A few weeks ago me and a couple of friends were discussing human rights in the Ram over a drink or two. I raised the right to protest, to which one of our group piped up to say they didn’t believe it was a “proper” human right and more a luxury afforded to those within society who “could control themselves properly”. Now, I would hope that most people will react to reading those words in the same way I did to hearing them. I firstly assumed this member of the group was joking or trying to wind me up. Alas, it soon became clear they were being deadly serious.
That led me to thinking about the right to protest and the general view of it in this country. Now I’m thinking that I was pretty naïve to think people would agree with me that the right to protest is not only hugely important, but is actually a vital human right.
From our political leaders, remember Boris’ water cannons that were deemed unlawful, to those who are meant to protect our protesters- The Metropolitan Police have been in the news numerous times for trying to pass their bill onto the protests, which would almost certainly stop the protest in its tracks.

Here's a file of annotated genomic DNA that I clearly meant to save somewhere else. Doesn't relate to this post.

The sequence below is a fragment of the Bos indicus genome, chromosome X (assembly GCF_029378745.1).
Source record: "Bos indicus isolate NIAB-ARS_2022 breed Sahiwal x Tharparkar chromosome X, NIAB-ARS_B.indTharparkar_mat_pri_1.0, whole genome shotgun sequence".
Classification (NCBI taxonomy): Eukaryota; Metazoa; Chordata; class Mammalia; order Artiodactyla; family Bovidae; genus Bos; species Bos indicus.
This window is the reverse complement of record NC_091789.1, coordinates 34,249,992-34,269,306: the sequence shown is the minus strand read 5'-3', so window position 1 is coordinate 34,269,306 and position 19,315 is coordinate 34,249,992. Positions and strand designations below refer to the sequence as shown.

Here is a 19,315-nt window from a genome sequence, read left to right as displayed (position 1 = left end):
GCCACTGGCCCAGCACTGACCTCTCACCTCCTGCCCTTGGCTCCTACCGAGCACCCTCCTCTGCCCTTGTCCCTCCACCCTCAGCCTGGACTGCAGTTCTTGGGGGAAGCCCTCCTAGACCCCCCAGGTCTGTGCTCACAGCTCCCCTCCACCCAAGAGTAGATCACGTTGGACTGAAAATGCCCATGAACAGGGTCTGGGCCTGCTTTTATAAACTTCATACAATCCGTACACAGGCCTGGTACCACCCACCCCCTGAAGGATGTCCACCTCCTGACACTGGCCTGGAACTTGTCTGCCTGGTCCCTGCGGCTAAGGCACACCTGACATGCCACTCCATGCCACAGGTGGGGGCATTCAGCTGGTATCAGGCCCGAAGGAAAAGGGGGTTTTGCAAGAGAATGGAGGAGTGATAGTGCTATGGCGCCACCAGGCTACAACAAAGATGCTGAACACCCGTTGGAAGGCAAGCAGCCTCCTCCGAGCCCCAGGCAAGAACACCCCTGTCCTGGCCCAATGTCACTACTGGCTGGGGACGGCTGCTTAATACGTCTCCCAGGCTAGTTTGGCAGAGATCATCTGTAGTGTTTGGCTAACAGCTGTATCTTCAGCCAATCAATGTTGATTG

Others, too seem against the whole idea of protest, you’ll remember famous rent-a-controversy Jeremy Clarkson’s reaction to the public sector strike back in 2011. What shocked me wasn’t the words that came from Clarkson’s mouth (everyone knows the man thrives off controversy) but it was much of the online reaction. While there was certainly condemnation of the remarks, many said they agreed with him albeit in weaker terms. While they perhaps did not want the workers to “be shot in front of their families’ there was genuinely there was genuine anger that the public sector was able to strike and so disrupt people’s days.
But that was the whole point. In the strike of 2011, and numerous strikes before and after, the aim is to show the general public how important the work the profession that is striking does and to put pressure on its employers to give them a fairer deal.
Surely to make it harder for workers to strike – as the Trade Union Bill will- just puts more power in the hands of employers and will make it even harder for those who struggle to survive on low wages to speak up and feel they can get a fair deal.
However, striking is not the only form of protest. Marches and demonstrations are also forms of protest that often get a lot of media attention and usually not for the best of reasons. You only need think of the student protests of 2010 and the name Charlie Gilmour springs to mind- this is probably where my friend’s assessment that only those who can control themselves properly should be allowed to protest comes from. However, the majority of people who wish to protest want to do so in a peaceful and meaningful manner with the aim of improving their lives or the lives of others. Surely in a society which claims to value freedom of speech and self-improvement so highly, protesting is a dream combination.